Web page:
How will China’s development of wind power contribute to global warming?

As a non-fossil technology, wind power has an enormous advantage over coal because of its role in climate change mitigation. Despite wind power may not be a pure zero-emission technology from the perspective of life cycle emissions, its carbon content (per kWh) is only 2.2% of the emissions generated by coal. As a consequence, the GHGs reduction associated with the substitution of coal with wind power yields enormous environmental benefits.

Fig. 1. Contributions of wind power to GHGs reduction across a wide range of GHG controls and wind development scenarios.

This is particularly true for China, which simultaneously faces a high increase in energy demand and the need for significant emission reductions. In addition to adjust its energy structure and promote industrial upgrading, accelerate the penetration and use of renewables, such as wind power, is of great importance for China to peak its carbon emissions in 2030 and double the amount of non-fossil energy in less than 15 years. Then, what is the role of wind energy development in controlling China’s GHG emissions and global warming? How are the environmental benefits arising from substitution of wind power for coal-fired electricity, given targeted emission budgets?

By considering full spectrum (FP) and life cycle (LC) emissions, we have developed a Chinese energy-economy-environmental (3E) integrated framework, coupling with a simple emission-warming response model. It is founded that the contribution to emission reduction due to electricity replacement in 2050 is less than 10% in the absence of emission constraints, even if the wind energy market expands positively (Fig. 1). Given the stringent GHGs emission budget, wind-for-coal substitution will be responsible for reductions of up to 26.1%.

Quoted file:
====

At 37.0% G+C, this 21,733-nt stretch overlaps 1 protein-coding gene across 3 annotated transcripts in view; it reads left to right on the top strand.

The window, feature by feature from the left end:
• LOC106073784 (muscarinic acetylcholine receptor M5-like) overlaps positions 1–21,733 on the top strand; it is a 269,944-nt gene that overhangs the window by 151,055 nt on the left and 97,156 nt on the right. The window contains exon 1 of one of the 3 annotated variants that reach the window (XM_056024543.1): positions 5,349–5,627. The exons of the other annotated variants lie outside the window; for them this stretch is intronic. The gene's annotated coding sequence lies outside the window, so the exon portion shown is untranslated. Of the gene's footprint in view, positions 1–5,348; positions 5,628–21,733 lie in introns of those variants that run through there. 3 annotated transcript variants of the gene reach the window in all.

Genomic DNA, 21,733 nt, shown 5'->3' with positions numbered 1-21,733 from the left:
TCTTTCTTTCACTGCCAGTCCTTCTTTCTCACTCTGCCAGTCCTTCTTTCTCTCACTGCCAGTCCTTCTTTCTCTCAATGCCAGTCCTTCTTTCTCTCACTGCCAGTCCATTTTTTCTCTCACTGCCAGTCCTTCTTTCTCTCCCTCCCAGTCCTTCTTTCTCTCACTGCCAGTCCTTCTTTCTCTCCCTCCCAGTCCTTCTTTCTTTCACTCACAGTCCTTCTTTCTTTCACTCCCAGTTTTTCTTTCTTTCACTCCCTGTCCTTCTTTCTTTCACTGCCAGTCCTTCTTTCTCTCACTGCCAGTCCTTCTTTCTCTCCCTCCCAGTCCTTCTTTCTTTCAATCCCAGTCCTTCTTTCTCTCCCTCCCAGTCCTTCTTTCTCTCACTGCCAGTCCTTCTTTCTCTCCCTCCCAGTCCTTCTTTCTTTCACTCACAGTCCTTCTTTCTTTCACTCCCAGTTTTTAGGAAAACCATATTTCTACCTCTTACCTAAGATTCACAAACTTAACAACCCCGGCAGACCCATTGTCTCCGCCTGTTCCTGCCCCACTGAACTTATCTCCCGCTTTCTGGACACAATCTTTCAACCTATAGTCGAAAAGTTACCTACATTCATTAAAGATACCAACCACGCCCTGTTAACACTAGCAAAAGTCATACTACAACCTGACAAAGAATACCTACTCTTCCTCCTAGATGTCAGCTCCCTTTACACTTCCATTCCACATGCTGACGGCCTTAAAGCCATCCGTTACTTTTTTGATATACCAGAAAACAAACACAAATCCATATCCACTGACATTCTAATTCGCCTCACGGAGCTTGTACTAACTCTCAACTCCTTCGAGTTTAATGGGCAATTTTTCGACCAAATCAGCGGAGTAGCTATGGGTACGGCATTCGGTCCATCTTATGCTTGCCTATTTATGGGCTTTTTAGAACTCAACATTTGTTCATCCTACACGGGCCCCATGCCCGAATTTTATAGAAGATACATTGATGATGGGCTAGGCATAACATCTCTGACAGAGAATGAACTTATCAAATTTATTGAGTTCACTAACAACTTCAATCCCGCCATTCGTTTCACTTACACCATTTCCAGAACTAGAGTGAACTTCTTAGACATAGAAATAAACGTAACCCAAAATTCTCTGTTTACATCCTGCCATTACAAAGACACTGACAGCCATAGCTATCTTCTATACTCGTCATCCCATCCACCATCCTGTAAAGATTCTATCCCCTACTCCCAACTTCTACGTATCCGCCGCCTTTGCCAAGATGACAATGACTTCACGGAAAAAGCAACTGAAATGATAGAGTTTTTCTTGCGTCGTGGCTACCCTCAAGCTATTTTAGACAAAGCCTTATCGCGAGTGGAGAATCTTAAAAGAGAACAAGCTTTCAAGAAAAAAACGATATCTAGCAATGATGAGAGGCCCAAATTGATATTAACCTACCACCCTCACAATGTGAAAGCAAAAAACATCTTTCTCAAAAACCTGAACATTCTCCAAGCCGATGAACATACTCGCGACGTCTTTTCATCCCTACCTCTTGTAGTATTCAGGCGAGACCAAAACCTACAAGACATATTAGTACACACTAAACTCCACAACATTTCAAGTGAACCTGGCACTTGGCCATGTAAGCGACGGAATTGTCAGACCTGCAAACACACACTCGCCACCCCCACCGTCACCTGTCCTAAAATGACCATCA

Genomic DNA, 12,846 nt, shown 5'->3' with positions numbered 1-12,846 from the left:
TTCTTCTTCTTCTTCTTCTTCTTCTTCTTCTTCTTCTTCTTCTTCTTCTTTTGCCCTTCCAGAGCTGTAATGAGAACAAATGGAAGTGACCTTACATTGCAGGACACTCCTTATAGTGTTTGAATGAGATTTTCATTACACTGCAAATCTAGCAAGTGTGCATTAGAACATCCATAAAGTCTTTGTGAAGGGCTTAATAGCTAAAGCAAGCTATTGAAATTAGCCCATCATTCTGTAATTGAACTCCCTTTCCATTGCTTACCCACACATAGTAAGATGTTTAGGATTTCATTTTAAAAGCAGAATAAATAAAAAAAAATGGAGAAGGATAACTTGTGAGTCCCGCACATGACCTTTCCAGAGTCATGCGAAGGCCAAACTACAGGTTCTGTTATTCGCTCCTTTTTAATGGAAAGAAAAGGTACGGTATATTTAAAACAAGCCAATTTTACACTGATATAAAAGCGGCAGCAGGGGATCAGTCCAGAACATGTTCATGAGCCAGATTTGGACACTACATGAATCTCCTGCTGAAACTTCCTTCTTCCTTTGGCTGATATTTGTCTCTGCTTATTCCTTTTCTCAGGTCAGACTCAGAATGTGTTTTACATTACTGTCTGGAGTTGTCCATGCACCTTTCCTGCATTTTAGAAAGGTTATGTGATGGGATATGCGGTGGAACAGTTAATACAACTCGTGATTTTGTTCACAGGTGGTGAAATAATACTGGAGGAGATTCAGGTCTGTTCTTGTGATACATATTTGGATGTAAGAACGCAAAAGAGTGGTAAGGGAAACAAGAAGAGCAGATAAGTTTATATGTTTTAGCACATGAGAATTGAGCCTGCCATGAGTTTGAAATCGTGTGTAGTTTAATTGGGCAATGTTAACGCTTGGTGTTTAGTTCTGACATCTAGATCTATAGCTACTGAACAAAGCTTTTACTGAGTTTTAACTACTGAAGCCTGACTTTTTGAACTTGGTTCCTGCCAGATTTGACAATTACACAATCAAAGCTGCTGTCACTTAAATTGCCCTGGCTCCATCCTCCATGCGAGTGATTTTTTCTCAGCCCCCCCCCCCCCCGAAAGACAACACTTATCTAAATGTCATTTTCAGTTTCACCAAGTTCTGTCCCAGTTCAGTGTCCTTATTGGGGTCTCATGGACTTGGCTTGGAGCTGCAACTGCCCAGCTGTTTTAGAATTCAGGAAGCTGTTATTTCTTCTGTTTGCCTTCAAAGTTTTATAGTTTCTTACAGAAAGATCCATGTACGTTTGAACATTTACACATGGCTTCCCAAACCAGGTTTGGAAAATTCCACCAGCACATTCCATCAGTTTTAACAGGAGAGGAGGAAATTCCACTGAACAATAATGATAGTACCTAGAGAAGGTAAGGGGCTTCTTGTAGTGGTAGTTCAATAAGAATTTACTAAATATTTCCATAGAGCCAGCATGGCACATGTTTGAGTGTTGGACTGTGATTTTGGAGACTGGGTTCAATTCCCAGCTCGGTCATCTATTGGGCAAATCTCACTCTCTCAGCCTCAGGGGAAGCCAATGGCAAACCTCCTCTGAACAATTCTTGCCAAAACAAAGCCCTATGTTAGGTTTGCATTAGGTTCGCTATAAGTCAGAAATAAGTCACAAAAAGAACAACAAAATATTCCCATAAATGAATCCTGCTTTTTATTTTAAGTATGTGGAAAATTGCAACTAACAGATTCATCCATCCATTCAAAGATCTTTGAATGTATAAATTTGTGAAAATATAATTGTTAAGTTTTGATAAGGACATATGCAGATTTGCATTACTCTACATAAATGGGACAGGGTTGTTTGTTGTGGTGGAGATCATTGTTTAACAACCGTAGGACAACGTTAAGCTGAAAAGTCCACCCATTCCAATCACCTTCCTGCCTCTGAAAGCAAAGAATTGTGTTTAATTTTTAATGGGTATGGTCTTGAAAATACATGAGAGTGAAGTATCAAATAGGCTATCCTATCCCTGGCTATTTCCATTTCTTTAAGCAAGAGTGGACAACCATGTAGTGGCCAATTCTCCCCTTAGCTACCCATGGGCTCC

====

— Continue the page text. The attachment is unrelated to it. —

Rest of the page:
China’s responsibility for the global temperature rise ranges from 0.19°C to 0.37°C in 2050, corresponding to the lower bound and upper bound of the LC emission factors in the BAU case, respectively; as a result, China will contribute up to 21.76% of the global temperature rise by 2050, given the 2°C warming limit. Our results reveal that the roles of wind-for-coal substitution in radiative force and global warming are relatively limited, as demonstrated in Fig. 2-I, Fig. 2-II, and Fig. 3-III. A positive wind-for-coal substitution will lead the average temperature decrease to 0.202°C, in the presence of stringent emission constrains, which is equivalent to reduce 0.8% of the global warming rise, given the 2°C warming threshold (Fig. 2).

Fig. 2. Impacts of wind-for-coal substitution and emission controls on temperature-rise. (Subfigures I, II and III portray the changes of radiative forcing and average surface temperature arising from China’s GHG emissions, signs with and without color represent the results without and with wind-for-coal substitution, respectively; and the associated contribution of power replacement are shown in Subfigure IV).

In sum, the benefits for emission reduction resulting from wind-for-coal substitution increase with the stringency of emission control, in despite of a lower overall level; still, it leads China to peak its emissions 1 or 2 years ahead of the no power replacement case. Besides, the substitution of wind-generated electricity for coal-fired power plays a minor role in ameliorating global warming, and the associated environmental benefits will not be significant until the second half of this century. There is no simple ‘silver bullet’ that can easily meet the challenge of global warming, and a narrow focus on wind power penetration and substitution is insufficient to cope with climate change; developing a portfolio of renewables is, therefore, strictly required.

Hongbo Duan, Shouyang Wang
School of Economics & Management, University of Chinese Academy of Sciences, Beijing, China

 

Publication

Emissions and temperature benefits: The role of wind power in China.
Duan H
Environ Res. 2017 Jan

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